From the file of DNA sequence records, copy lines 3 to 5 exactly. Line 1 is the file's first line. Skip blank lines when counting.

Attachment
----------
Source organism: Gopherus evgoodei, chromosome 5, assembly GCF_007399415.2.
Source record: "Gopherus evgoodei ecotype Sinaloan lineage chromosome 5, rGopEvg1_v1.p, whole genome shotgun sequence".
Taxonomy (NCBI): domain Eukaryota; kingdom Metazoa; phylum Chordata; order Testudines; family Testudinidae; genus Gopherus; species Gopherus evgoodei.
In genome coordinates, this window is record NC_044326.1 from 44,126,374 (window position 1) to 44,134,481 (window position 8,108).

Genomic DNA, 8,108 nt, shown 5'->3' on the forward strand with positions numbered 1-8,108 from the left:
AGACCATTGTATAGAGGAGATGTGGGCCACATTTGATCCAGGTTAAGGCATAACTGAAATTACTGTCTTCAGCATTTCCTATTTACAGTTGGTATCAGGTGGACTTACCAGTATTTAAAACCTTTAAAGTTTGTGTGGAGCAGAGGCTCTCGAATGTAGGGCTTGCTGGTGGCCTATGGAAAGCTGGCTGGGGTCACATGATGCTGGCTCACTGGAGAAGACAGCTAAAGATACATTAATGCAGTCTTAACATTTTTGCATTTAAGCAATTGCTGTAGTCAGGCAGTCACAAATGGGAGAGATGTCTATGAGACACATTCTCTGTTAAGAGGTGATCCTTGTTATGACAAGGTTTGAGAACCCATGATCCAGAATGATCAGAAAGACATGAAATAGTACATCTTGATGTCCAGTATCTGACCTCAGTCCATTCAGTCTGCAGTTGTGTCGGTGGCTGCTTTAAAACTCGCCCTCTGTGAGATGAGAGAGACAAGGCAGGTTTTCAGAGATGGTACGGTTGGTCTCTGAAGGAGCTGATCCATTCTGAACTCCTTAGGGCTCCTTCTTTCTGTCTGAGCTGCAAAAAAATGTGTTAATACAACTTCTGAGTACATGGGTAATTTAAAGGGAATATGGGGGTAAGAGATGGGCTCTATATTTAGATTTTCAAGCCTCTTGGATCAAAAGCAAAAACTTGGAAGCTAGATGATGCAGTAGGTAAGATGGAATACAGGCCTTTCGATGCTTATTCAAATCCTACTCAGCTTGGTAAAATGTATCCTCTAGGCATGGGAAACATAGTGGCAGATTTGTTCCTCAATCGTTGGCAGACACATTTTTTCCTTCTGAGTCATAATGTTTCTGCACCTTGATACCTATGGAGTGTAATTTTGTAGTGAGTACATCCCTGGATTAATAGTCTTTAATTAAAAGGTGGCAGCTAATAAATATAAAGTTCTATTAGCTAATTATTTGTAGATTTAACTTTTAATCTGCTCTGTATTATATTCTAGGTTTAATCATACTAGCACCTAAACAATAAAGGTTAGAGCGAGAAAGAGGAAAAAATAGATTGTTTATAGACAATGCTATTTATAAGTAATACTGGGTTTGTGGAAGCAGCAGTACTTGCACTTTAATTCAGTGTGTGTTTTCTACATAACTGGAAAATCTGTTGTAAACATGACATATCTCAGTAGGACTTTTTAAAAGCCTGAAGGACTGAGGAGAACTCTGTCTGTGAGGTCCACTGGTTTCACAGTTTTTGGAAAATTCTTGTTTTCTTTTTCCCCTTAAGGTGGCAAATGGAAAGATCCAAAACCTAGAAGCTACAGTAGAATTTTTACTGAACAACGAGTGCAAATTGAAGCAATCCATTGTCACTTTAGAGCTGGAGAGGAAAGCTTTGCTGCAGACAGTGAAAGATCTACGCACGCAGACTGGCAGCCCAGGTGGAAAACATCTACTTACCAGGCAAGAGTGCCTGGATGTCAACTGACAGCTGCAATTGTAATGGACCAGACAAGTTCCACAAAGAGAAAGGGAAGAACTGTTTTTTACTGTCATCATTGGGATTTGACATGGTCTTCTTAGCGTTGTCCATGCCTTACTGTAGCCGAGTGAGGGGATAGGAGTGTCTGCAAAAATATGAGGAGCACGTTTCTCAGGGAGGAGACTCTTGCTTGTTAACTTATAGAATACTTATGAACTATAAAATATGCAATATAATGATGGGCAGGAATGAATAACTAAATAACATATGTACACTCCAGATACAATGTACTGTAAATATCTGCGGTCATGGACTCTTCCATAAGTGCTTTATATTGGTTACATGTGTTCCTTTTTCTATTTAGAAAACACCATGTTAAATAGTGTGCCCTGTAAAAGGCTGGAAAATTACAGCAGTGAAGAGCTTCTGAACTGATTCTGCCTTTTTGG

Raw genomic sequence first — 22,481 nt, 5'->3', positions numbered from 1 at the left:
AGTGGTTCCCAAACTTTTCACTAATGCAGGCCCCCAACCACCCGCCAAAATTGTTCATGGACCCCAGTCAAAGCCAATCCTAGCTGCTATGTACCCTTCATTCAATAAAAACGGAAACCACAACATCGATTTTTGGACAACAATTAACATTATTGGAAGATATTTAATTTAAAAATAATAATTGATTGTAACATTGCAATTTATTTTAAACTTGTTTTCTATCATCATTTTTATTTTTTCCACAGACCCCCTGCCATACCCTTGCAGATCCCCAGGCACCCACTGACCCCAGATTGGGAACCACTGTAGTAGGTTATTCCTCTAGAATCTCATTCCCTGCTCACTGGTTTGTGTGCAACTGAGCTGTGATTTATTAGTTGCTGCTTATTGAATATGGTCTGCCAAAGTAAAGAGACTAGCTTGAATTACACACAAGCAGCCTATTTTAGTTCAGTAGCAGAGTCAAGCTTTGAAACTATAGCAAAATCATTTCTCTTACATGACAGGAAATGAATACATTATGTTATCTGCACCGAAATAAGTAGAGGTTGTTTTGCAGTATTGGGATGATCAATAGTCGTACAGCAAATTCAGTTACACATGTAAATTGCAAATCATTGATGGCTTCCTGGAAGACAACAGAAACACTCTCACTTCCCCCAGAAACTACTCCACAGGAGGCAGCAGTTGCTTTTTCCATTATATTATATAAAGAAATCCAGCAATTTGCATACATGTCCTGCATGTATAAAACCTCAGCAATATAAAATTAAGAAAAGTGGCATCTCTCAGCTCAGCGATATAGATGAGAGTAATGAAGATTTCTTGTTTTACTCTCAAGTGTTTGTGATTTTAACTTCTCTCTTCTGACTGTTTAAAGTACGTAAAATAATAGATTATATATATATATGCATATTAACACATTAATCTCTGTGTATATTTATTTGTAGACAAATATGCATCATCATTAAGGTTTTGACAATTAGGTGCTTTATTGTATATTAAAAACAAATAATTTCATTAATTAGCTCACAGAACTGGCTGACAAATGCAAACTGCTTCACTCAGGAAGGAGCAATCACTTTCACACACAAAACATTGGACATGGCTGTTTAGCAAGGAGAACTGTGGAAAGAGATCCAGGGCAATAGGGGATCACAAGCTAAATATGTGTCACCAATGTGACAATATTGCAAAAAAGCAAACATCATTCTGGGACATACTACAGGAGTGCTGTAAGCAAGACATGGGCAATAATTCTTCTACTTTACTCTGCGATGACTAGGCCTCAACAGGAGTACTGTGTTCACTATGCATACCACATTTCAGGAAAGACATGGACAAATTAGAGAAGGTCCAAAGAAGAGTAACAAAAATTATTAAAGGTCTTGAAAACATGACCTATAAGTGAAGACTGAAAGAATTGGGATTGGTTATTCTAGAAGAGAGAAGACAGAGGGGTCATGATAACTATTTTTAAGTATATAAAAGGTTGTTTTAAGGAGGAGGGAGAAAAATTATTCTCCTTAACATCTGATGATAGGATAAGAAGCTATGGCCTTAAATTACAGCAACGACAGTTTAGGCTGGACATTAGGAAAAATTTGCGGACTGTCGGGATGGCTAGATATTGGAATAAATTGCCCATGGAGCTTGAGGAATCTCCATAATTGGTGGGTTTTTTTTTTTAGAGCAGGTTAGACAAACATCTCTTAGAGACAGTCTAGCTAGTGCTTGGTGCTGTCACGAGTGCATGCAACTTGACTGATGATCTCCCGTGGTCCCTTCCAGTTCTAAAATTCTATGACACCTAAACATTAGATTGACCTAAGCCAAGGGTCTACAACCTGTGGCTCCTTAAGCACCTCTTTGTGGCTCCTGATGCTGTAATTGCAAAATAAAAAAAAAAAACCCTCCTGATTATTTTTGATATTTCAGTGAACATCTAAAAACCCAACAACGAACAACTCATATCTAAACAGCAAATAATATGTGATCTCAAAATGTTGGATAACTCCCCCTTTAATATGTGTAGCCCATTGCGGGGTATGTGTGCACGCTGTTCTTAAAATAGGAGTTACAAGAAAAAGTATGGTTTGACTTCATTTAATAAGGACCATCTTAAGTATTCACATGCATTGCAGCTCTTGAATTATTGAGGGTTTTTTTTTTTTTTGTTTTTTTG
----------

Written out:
Taxonomy (NCBI): domain Eukaryota; kingdom Metazoa; phylum Chordata; order Testudines; family Testudinidae; genus Gopherus; species Gopherus evgoodei.
In genome coordinates, this window is record NC_044326.1 from 44,126,374 (window position 1) to 44,134,481 (window position 8,108).

Genomic DNA, 8,108 nt, shown 5'->3' on the forward strand with positions numbered 1-8,108 from the left: